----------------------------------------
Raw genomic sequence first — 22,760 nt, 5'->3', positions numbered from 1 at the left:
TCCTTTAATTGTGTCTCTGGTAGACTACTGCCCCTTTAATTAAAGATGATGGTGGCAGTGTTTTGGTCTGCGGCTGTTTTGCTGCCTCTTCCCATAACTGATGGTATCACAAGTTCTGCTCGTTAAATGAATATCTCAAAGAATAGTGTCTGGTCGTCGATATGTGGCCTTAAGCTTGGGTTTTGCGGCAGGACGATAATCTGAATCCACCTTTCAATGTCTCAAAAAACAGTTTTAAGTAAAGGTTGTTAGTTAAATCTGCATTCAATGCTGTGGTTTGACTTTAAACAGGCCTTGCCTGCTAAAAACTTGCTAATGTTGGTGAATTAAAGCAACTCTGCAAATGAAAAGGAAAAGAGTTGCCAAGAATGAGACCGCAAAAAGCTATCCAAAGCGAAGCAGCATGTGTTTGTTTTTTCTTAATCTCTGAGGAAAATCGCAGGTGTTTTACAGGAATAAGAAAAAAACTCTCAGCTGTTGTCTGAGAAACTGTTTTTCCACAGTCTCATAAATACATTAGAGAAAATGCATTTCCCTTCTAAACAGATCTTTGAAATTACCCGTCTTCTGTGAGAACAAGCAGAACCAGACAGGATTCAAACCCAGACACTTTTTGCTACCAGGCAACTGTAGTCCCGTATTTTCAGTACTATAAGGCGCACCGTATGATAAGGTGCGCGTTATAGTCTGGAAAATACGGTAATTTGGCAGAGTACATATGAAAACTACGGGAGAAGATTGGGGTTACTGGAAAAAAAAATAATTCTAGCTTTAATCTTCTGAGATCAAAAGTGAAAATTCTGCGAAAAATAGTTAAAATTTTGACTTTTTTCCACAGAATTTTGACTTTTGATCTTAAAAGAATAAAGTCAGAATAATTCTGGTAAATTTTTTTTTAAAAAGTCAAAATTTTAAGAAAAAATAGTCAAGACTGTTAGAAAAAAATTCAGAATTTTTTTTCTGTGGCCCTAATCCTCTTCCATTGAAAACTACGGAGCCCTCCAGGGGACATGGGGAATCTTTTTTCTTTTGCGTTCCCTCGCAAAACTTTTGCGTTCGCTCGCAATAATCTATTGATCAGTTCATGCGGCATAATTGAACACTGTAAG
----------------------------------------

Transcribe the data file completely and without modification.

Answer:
Raw genomic sequence first — 22,760 nt, 5'->3', positions numbered from 1 at the left:
TCCTTTAATTGTGTCTCTGGTAGACTACTGCCCCTTTAATTAAAGATGATGGTGGCAGTGTTTTGGTCTGCGGCTGTTTTGCTGCCTCTTCCCATAACTGATGGTATCACAAGTTCTGCTCGTTAAATGAATATCTCAAAGAATAGTGTCTGGTCGTCGATATGTGGCCTTAAGCTTGGGTTTTGCGGCAGGACGATAATCTGAATCCACCTTTCAATGTCTCAAAAAACAGTTTTAAGTAAAGGTTGTTAGTTAAATCTGCATTCAATGCTGTGGTTTGACTTTAAACAGGCCTTGCCTGCTAAAAACTTGCTAATGTTGGTGAATTAAAGCAACTCTGCAAATGAAAAGGAAAAGAGTTGCCAAGAATGAGACCGCAAAAAGCTATCCAAAGCGAAGCAGCATGTGTTTGTTTTTTCTTAATCTCTGAGGAAAATCGCAGGTGTTTTACAGGAATAAGAAAAAAACTCTCAGCTGTTGTCTGAGAAACTGTTTTTCCACAGTCTCATAAATACATTAGAGAAAATGCATTTCCCTTCTAAACAGATCTTTGAAATTACCCGTCTTCTGTGAGAACAAGCAGAACCAGACAGGATTCAAACCCAGACACTTTTTGCTACCAGGCAACTGTAGTCCCGTATTTTCAGTACTATAAGGCGCACCGTATGATAAGGTGCGCGTTATAGTCTGGAAAATACGGTAATTTGGCAGAGTACATATGAAAACTACGGGAGAAGATTGGGGTTACTGGAAAAAAAAATAATTCTAGCTTTAATCTTCTGAGATCAAAAGTGAAAATTCTGCGAAAAATAGTTAAAATTTTGACTTTTTTCCACAGAATTTTGACTTTTGATCTTAAAAGAATAAAGTCAGAATAATTCTGGTAAATTTTTTTTTAAAAAGTCAAAATTTTAAGAAAAAATAGTCAAGACTGTTAGAAAAAAATTCAGAATTTTTTTTCTGTGGCCCTAATCCTCTTCCATTGAAAACTACGGAGCCCTCCAGGGGACATGGGGAATCTTTTTTCTTTTGCGTTCCCTCGCAAAACTTTTGCGTTCGCTCGCAATAATCTATTGATCAGTTCATGCGGCATAATTGAACACTGTAAG